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Investigating the effect of collective organizational commitment on unit-level performance and absence

Authors


Neil Conway, Department of Organizational Psychology, Birkbeck, University of London, Malet Street, London WC1E 7HX, UK (e-mail: n.conway@bbk.ac.uk).

Abstract

The relationship between individual-level organizational commitment and employee's performance has been the subject of considerable empirical investigation over several decades. However, few studies have examined the effect of collective organizational commitment on unit or organizational-level performance, even though available theory suggests commitment's effects may be stronger at the unit level. We present results of a study examining the effects of unit-level organizational commitment on the speed and quality of performance, and employee absence, drawing on a sample of 893 service sector employees (representing a 90% response rate) from 39 office units in a UK public sector organization. Results show that unit-level organizational commitment was statistically significantly associated with both unit-level performance quality (i.e., reduced customer complaints per service transaction) and performance speed (i.e., customer average queuing time). Collective organizational commitment was not significantly associated with a unit-level measure of the average time customers spent at service counters with the tellers, nor was it associated with unit-level employee absence.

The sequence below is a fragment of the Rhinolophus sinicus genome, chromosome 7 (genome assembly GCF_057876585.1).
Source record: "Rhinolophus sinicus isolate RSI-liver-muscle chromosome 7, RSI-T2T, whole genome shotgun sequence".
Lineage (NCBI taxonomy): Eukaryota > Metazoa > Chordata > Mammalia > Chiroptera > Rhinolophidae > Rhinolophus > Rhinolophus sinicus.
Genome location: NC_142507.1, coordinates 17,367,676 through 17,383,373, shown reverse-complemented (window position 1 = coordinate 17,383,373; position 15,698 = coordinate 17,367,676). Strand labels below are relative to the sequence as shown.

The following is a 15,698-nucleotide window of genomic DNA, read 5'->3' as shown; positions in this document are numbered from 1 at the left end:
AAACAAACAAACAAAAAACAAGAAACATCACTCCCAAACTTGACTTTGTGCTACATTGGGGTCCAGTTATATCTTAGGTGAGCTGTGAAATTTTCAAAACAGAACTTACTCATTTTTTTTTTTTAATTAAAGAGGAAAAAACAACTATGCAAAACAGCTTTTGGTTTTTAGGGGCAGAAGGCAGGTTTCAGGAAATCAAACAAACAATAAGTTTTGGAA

Practitioner Points

  • • Bottom-line impact of organizational commitment: unit-level organizational commitment had substantial effects on unit-level performance.
  • • Managers must recognize that committed employees have a value beyond their immediate and individual performance as such individuals contribute to unit performance.
  • • Unit-level organizational commitment implies different managerial interventions.
  • • Our research indicates the value to organizations of analysing survey data at the unit-level: it is easier to ensure participant anonymity and confidentiality of responses and it provides information beyond individual level data.
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